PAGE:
The Allies were already in Europe (Rome had been liberated a couple of days earlier after a hard-fought campaign up Italy) but through France lay the fastest path to Germany from the West.
As always, behind the landing craft carrying the Allied forces and behind the paratroopers was a huge logistics support train. It was not enough to get troops into France – they had to be sustained, fed, provided with ammo and fuel to allow them to hold and expand the beachhead.
One aspect of this support effort was the creation of artificial harbors to allow for the smooth flow of supplies and fresh personnel into the newly occupied areas. Part of this effort included the intentional sinking of old merchant ships and war ships off the landing beaches to form breakwaters. These ships, called “Corn Cobs” created “Gooseberries” which allowed “Mulberries” to perform their mission. See my home blog post here for more background. Photo below shows a beachhead with the sunken Gooseberries offshore.
A force of Navy personnel manned anti-aircraft weapons on these Corn Cobs/Gooseberries – members of the Naval Armed Guard and suffered attack by air and from shore.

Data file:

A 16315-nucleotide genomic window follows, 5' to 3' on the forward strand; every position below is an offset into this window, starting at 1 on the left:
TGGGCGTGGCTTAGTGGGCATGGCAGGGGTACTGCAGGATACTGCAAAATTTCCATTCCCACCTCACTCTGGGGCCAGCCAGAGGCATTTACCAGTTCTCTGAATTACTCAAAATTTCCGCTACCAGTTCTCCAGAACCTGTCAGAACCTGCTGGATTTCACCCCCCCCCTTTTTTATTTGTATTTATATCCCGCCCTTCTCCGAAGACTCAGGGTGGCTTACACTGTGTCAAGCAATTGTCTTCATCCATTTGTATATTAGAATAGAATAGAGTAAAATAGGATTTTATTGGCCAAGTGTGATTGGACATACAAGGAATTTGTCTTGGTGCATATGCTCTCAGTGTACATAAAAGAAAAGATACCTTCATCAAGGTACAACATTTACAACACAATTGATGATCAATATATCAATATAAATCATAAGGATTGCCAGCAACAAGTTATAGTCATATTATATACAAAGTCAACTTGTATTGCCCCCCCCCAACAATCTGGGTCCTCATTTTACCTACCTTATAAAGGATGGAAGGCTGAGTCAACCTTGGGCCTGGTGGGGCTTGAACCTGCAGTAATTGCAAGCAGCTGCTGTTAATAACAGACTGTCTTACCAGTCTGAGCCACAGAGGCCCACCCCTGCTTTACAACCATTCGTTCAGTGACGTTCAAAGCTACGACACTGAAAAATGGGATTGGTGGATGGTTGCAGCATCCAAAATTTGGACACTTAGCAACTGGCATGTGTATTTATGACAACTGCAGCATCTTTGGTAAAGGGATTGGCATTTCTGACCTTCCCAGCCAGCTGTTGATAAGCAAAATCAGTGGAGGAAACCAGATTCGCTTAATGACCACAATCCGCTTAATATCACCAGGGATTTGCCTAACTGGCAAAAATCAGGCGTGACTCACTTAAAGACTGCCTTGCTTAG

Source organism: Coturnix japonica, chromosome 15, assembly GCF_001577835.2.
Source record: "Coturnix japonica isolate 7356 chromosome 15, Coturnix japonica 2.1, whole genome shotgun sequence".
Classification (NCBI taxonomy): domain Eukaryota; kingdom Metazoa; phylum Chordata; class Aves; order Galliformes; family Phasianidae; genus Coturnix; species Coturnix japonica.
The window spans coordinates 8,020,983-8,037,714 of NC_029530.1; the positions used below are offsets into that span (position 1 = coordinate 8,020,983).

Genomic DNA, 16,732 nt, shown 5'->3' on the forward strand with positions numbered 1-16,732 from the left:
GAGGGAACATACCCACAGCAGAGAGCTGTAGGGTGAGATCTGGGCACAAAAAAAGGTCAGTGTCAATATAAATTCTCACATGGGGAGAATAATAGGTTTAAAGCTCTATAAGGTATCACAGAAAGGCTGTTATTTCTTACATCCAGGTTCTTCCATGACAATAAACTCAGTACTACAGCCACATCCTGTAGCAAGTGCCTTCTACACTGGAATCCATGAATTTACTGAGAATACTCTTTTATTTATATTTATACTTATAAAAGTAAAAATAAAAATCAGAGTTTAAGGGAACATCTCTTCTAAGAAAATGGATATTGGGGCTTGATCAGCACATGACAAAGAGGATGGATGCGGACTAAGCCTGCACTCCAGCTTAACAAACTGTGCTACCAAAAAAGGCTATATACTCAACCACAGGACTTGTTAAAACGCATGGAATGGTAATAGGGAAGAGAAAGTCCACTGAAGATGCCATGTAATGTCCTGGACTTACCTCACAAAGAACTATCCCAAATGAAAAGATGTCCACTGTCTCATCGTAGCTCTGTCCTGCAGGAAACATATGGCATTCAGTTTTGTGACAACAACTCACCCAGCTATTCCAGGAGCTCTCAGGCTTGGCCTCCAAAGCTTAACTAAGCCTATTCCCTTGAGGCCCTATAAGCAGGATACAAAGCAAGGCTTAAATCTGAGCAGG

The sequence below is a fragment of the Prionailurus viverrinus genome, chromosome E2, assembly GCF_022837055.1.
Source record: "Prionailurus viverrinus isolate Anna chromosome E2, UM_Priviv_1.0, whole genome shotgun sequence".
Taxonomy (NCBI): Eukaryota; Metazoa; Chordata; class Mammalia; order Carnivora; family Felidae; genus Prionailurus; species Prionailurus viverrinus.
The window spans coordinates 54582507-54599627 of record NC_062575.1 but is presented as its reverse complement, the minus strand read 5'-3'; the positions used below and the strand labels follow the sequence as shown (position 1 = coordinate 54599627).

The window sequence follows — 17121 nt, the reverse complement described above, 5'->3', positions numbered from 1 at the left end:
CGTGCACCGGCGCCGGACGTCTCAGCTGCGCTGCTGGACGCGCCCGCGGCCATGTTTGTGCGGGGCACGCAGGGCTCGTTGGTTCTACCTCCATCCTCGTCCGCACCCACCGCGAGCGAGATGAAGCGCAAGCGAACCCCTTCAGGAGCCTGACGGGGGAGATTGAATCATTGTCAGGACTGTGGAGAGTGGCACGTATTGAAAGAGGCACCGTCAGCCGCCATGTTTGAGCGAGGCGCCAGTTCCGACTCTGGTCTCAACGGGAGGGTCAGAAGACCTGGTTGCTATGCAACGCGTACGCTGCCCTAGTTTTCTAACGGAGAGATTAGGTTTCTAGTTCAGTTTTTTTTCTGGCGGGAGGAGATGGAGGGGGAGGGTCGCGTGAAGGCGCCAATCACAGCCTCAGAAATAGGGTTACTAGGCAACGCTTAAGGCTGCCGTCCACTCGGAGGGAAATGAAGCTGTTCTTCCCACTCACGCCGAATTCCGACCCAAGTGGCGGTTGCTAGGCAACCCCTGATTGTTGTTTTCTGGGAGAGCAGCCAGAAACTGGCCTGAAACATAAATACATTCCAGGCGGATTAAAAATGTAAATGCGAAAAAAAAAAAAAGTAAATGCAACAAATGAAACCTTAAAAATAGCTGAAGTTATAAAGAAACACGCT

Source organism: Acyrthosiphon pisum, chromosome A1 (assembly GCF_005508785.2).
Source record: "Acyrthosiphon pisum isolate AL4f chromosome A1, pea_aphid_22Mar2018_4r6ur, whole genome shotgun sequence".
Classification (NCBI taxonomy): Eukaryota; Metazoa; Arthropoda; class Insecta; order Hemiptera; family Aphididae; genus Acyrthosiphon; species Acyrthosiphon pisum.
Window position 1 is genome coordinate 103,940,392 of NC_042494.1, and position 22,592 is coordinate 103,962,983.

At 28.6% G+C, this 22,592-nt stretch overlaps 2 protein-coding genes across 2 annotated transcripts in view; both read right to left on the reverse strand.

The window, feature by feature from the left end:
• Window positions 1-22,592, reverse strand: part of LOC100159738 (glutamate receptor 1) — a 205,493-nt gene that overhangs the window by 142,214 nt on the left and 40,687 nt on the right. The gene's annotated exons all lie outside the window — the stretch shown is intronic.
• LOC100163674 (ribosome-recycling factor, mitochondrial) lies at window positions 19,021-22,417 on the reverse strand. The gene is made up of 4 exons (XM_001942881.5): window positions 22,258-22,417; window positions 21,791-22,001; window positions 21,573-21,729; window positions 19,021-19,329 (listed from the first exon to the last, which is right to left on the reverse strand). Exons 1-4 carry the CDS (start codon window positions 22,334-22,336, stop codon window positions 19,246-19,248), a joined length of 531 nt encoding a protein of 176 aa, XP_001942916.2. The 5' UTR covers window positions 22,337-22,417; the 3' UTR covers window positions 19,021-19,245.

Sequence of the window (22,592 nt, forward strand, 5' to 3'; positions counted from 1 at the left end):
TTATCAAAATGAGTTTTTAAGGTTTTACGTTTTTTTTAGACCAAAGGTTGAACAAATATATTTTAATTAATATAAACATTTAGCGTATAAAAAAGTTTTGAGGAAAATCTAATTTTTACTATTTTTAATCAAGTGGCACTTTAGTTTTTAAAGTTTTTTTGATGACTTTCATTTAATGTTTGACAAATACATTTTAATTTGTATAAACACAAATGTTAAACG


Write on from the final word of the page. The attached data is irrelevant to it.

In additions, the Naval Armed Guard also rode ships carrying supplies from Britain to France and fought off air, surface and submarine attacks, as set out here.
While today we pause to remember the courage of the invasion force, take a few seconds to think of those who served in support of the landing forces as the Allies pushed into France.
Update (June 8): UPDATE: Interesting read from the Navy Department Library: Miracle Harbor
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- A History of the Navy in 100 Objects #48: Models of HMS St. George (1701) and USS Missouri (1944)
- Engineering and the Humanities: The View from Patna’s Bridge…
- A History of the Navy in 100 Objects #47: British Dockyard Models
- A History of the Navy in 100 Objects #46: WWII Japanese Radio Headset